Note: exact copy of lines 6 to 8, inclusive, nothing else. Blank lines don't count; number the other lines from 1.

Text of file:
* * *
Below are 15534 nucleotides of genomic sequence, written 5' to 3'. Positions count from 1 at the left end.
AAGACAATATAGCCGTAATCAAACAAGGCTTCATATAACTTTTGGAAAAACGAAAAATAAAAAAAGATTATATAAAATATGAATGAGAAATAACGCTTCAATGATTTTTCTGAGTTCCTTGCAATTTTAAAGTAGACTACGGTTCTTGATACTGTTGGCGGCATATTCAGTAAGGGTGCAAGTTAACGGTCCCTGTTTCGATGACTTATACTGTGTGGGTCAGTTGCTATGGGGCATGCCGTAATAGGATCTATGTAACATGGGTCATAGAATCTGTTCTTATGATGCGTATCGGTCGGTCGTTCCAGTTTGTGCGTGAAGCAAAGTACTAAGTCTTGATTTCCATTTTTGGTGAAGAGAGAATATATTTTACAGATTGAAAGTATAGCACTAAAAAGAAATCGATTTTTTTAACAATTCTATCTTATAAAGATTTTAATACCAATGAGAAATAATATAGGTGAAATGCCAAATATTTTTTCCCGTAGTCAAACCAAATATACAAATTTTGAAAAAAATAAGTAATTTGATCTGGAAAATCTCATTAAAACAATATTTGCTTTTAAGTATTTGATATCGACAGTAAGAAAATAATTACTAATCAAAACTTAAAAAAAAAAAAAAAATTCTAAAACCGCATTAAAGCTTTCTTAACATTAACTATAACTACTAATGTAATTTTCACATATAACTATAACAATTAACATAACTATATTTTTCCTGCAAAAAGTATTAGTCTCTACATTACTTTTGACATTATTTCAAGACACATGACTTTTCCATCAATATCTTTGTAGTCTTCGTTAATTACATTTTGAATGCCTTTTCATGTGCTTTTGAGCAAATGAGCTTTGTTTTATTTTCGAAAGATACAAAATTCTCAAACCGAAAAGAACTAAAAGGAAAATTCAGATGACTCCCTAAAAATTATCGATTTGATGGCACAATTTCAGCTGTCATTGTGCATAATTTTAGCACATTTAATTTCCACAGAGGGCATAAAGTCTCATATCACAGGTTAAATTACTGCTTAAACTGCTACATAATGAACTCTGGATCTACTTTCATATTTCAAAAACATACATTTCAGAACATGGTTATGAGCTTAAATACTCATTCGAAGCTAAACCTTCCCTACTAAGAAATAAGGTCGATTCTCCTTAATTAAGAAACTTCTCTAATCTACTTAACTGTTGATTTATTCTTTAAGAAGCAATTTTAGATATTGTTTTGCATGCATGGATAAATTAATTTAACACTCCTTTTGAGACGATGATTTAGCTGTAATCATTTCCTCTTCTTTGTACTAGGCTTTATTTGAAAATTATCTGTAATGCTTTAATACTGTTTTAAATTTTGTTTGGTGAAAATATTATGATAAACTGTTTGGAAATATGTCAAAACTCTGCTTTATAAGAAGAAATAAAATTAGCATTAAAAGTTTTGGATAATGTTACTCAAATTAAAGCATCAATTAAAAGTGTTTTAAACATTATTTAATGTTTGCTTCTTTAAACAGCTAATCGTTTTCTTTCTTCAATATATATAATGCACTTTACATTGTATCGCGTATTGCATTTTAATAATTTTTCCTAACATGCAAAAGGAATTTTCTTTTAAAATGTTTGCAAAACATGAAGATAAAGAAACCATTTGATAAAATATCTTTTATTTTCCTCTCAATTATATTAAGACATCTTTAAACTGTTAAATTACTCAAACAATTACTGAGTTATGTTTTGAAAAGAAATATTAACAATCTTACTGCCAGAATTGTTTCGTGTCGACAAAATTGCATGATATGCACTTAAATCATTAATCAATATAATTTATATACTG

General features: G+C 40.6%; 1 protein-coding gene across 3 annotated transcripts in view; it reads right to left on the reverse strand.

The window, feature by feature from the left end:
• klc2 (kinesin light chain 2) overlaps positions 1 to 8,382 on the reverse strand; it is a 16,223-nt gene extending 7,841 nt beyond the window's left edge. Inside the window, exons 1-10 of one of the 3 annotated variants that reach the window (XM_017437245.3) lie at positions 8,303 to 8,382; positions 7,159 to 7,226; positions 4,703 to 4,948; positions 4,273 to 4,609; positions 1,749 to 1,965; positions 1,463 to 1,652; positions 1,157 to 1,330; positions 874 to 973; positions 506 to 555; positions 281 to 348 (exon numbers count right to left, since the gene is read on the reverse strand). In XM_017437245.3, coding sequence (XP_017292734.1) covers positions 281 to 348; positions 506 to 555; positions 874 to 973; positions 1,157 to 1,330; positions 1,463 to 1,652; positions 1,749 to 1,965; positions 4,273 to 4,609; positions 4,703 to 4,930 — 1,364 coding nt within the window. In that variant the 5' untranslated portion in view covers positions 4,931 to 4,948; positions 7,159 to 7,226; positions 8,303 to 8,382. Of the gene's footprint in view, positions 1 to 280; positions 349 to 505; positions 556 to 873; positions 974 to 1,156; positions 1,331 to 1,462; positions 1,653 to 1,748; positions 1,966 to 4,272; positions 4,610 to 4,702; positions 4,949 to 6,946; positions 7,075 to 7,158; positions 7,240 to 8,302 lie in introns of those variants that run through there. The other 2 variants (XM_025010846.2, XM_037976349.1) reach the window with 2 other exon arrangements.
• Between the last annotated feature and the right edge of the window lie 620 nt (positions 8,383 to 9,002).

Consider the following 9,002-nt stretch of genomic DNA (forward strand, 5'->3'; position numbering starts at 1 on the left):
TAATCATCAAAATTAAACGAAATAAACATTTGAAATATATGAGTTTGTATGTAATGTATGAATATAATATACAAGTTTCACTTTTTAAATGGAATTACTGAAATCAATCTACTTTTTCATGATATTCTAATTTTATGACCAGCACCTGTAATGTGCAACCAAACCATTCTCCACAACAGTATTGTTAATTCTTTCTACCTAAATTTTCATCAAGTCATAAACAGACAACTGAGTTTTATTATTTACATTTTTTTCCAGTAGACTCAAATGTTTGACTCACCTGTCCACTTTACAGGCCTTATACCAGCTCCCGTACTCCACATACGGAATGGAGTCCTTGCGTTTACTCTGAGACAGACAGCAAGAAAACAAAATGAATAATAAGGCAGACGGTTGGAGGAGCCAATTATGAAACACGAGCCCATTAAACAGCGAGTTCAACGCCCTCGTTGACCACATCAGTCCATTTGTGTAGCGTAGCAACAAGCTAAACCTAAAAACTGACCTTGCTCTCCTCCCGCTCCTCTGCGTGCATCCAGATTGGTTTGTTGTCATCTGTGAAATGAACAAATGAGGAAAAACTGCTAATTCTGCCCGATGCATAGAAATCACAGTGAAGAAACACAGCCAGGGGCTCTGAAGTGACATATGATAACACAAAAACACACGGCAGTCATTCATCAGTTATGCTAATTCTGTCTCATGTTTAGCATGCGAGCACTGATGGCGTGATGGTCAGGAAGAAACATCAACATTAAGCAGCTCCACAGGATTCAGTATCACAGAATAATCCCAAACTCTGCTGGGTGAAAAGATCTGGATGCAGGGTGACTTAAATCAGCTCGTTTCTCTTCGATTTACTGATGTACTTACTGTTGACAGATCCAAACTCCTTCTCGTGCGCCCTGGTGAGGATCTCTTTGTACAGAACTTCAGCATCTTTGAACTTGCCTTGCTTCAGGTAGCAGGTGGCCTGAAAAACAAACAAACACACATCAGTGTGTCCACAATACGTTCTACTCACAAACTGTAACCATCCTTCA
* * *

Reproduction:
• Between the last annotated feature and the right edge of the window lie 620 nt (positions 8,383 to 9,002).

Consider the following 9,002-nt stretch of genomic DNA (forward strand, 5'->3'; position numbering starts at 1 on the left):
TAATCATCAAAATTAAACGAAATAAACATTTGAAATATATGAGTTTGTATGTAATGTATGAATATAATATACAAGTTTCACTTTTTAAATGGAATTACTGAAATCAATCTACTTTTTCATGATATTCTAATTTTATGACCAGCACCTGTAATGTGCAACCAAACCATTCTCCACAACAGTATTGTTAATTCTTTCTACCTAAATTTTCATCAAGTCATAAACAGACAACTGAGTTTTATTATTTACATTTTTTTCCAGTAGACTCAAATGTTTGACTCACCTGTCCACTTTACAGGCCTTATACCAGCTCCCGTACTCCACATACGGAATGGAGTCCTTGCGTTTACTCTGAGACAGACAGCAAGAAAACAAAATGAATAATAAGGCAGACGGTTGGAGGAGCCAATTATGAAACACGAGCCCATTAAACAGCGAGTTCAACGCCCTCGTTGACCACATCAGTCCATTTGTGTAGCGTAGCAACAAGCTAAACCTAAAAACTGACCTTGCTCTCCTCCCGCTCCTCTGCGTGCATCCAGATTGGTTTGTTGTCATCTGTGAAATGAACAAATGAGGAAAAACTGCTAATTCTGCCCGATGCATAGAAATCACAGTGAAGAAACACAGCCAGGGGCTCTGAAGTGACATATGATAACACAAAAACACACGGCAGTCATTCATCAGTTATGCTAATTCTGTCTCATGTTTAGCATGCGAGCACTGATGGCGTGATGGTCAGGAAGAAACATCAACATTAAGCAGCTCCACAGGATTCAGTATCACAGAATAATCCCAAACTCTGCTGGGTGAAAAGATCTGGATGCAGGGTGACTTAAATCAGCTCGTTTCTCTTCGATTTACTGATGTACTTACTGTTGACAGATCCAAACTCCTTCTCGTGCGCCCTGGTGAGGATCTCTTTGTACAGAACTTCAGCATCTTTGAACTTGCCTTGCTTCAGGTAGCAGGTGGCCTGAAAAACAAACAAACACACATCAGTGTGTCCACAATACGTTCTACTCACAAACTGTAACCATCCTTCA